# Normal Subgroups

• Nov 18th 2009, 10:03 AM
elninio
Normal Subgroups
Let H and K be normal subgroups of G such that H∩K = {e} and HK = G.

Prove that G ∼= H × K
• Nov 18th 2009, 10:07 AM
aman_cc
Quote:

Originally Posted by elninio
Let H and K be normal subgroups of G such that H∩K = {e} and HK = G.

Prove that G ∼= H × K

Hint - Can you define an isomorphism from G->HxK. (Use the fact G=HK and H∩K={e})
• Nov 18th 2009, 10:08 AM
tonio
Quote:

Originally Posted by elninio
Let H and K be normal subgroups of G such that H∩K = {e} and HK = G.

Prove that G ∼= H × K

First show that if $\displaystyle h_1\,,\,h_2\in H\,,\,\,k_1\,,\,k_2\in K\,,\,\,then\,\,h_1k_1=h_2k_2\Longleftrightarrow h_1=h_2\,,\,k_1=k_2$ , next define $\displaystyle f: G\rightarrow H\times K \,\,\,as\,\,\,f(g=hk)=(h,k)$ and show f is a isomorphism of groups.

Tonio
• Nov 18th 2009, 05:31 PM
elninio
Tonio, I'm not sure if this is the same thing as what you've posted but i've worked on this problem for over an hour and I know now that I can simply show that f is in isomorphism in a map defined f: H x K -> G by f((h,k)) = hk (Where hk is in G).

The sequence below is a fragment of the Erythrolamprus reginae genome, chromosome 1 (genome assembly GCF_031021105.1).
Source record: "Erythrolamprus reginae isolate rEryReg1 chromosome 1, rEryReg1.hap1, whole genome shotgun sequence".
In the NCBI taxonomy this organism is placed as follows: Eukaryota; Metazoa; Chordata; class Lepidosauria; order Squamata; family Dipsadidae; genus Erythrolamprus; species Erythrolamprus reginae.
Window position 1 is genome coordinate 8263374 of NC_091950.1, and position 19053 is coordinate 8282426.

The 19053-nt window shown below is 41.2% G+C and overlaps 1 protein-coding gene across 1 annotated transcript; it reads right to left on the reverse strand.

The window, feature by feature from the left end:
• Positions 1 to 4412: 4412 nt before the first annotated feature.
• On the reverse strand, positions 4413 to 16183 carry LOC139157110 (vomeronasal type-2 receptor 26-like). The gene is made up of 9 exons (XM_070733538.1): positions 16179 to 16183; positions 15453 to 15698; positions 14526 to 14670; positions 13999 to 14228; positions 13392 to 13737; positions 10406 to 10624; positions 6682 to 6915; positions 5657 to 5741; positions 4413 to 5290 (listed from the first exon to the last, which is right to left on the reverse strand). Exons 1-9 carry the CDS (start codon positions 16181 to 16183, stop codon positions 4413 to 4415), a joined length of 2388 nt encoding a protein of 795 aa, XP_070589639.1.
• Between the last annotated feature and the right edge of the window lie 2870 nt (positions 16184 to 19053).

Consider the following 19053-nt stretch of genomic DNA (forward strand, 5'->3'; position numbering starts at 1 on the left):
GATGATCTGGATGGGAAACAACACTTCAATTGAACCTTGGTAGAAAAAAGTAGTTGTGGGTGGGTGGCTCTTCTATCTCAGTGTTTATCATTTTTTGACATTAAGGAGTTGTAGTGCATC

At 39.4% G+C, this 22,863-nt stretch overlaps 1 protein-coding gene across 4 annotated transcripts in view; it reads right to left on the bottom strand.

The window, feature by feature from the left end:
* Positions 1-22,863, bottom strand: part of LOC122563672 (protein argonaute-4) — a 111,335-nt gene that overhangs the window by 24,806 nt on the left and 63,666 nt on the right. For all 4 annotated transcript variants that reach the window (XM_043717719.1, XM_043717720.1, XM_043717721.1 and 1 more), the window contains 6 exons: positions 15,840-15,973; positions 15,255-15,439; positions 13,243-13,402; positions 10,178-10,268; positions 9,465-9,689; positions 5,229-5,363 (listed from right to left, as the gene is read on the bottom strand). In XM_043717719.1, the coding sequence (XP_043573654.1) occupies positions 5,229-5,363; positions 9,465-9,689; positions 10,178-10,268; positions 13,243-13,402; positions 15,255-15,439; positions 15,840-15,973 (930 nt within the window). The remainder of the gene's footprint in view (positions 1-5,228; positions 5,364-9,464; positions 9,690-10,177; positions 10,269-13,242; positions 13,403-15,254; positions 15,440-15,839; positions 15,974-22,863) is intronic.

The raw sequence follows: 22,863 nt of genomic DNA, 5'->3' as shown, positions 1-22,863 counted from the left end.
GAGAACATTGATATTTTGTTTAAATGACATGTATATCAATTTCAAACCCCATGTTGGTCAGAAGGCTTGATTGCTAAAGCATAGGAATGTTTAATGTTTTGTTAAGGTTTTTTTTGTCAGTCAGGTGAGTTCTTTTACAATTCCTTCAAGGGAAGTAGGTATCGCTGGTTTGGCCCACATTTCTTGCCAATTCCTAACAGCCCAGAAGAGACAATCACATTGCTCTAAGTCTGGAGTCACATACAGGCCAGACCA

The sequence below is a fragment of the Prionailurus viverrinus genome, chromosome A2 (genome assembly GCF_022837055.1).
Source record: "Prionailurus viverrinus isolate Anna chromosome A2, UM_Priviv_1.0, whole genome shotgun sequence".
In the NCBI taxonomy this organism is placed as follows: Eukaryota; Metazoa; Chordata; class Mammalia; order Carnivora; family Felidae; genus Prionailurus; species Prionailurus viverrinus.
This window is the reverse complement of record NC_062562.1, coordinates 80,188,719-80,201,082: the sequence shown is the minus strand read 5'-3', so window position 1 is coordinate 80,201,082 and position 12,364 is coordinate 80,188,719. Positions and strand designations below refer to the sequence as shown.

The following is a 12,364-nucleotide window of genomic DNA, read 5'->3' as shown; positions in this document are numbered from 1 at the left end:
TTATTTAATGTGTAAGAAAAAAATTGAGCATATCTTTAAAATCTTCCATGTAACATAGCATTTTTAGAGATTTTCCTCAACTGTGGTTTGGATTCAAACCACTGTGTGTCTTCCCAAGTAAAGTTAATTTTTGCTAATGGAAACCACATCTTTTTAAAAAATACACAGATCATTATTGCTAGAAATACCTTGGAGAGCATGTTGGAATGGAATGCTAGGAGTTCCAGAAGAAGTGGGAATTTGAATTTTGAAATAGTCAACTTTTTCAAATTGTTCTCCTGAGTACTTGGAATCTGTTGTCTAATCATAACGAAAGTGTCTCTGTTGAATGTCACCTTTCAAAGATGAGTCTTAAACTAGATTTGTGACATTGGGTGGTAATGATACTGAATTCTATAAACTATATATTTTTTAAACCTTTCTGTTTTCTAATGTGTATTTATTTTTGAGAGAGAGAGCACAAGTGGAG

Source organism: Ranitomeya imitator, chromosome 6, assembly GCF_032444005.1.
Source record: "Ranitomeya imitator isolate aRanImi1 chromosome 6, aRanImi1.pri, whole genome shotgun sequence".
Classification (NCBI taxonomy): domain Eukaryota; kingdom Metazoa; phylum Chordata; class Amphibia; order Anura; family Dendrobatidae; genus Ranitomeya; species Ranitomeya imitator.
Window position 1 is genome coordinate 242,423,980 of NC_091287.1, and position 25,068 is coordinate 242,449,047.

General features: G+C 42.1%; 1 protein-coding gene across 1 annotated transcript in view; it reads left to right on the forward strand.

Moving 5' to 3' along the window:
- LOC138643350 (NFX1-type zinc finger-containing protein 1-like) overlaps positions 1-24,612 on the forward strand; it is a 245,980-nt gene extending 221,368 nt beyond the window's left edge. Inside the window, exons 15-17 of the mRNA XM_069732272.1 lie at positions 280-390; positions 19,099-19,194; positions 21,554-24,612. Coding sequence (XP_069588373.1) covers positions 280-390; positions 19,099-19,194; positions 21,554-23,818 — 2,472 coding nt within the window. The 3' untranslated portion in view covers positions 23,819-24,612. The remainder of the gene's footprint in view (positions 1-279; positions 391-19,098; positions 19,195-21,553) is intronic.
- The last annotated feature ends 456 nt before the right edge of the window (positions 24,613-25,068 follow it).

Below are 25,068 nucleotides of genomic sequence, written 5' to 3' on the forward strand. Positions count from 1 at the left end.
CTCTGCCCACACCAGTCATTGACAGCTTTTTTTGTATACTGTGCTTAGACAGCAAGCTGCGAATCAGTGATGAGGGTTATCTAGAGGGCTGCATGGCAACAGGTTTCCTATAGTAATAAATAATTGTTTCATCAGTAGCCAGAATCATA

Does this seem correct so far? This is where I am having my trouble. I worked on one isomorphism problem similar to this before but I cant seem to apply any of the same methods or logic to this one.

How do I show f is an isomorphism in this problem?
• Nov 18th 2009, 06:06 PM
tonio
Quote:

Originally Posted by elninio
Tonio, I'm not sure if this is the same thing as what you've posted but i've worked on this problem for over an hour and I know now that I can simply show that f is in isomorphism in a map defined f: H x K -> G by f((h,k)) = hk (Where hk is in G).

Does this seem correct so far? This is where I am having my trouble. I worked on one isomorphism problem similar to this before but I cant seem to apply any of the same methods or logic to this one.

How do I show f is an isomorphism in this problem?

After you show what I proposed in my prior post, you have:
$\displaystyle f\left((h_1,k_1)+(h_2,k_2)\right)=f(h_1h_2,k_1k_2) =h_1h_2k_1k_2=h_1k_1h_2k_2=f(h_1,k_1)f(h_2,k_2)$ since by now it must be clear H, K commute POINTWISE.
Also, $\displaystyle f(h,k)=hk=1=1\cdot 1 \Longleftrightarrow h=1=k\Longrightarrow\,Ker(f)=1$ , and surjectivity is immediate.

Tonio